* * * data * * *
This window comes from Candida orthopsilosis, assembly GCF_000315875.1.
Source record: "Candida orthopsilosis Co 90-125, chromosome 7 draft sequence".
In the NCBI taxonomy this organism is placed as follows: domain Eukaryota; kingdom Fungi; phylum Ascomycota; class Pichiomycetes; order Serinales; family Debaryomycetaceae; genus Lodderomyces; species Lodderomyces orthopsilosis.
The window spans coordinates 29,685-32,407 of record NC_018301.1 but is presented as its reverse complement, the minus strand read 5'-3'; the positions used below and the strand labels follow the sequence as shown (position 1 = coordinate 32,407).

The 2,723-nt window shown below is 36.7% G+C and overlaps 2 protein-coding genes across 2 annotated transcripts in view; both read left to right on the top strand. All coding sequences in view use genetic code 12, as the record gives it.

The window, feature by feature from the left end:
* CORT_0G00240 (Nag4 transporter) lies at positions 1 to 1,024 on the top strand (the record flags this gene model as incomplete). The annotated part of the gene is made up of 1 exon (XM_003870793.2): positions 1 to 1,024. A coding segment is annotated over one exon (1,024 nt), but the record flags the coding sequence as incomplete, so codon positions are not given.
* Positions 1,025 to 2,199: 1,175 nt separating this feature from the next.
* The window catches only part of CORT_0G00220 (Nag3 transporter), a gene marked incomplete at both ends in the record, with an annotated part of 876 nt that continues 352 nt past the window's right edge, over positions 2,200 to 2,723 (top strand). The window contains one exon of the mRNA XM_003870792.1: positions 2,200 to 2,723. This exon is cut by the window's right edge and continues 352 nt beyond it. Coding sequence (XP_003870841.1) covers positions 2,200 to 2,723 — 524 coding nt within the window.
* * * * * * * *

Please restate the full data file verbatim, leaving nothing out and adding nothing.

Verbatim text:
This window comes from Candida orthopsilosis, assembly GCF_000315875.1.
Source record: "Candida orthopsilosis Co 90-125, chromosome 7 draft sequence".
In the NCBI taxonomy this organism is placed as follows: domain Eukaryota; kingdom Fungi; phylum Ascomycota; class Pichiomycetes; order Serinales; family Debaryomycetaceae; genus Lodderomyces; species Lodderomyces orthopsilosis.
The window spans coordinates 29,685-32,407 of record NC_018301.1 but is presented as its reverse complement, the minus strand read 5'-3'; the positions used below and the strand labels follow the sequence as shown (position 1 = coordinate 32,407).

The 2,723-nt window shown below is 36.7% G+C and overlaps 2 protein-coding genes across 2 annotated transcripts in view; both read left to right on the top strand. All coding sequences in view use genetic code 12, as the record gives it.

The window, feature by feature from the left end:
* CORT_0G00240 (Nag4 transporter) lies at positions 1 to 1,024 on the top strand (the record flags this gene model as incomplete). The annotated part of the gene is made up of 1 exon (XM_003870793.2): positions 1 to 1,024. A coding segment is annotated over one exon (1,024 nt), but the record flags the coding sequence as incomplete, so codon positions are not given.
* Positions 1,025 to 2,199: 1,175 nt separating this feature from the next.
* The window catches only part of CORT_0G00220 (Nag3 transporter), a gene marked incomplete at both ends in the record, with an annotated part of 876 nt that continues 352 nt past the window's right edge, over positions 2,200 to 2,723 (top strand). The window contains one exon of the mRNA XM_003870792.1: positions 2,200 to 2,723. This exon is cut by the window's right edge and continues 352 nt beyond it. Coding sequence (XP_003870841.1) covers positions 2,200 to 2,723 — 524 coding nt within the window.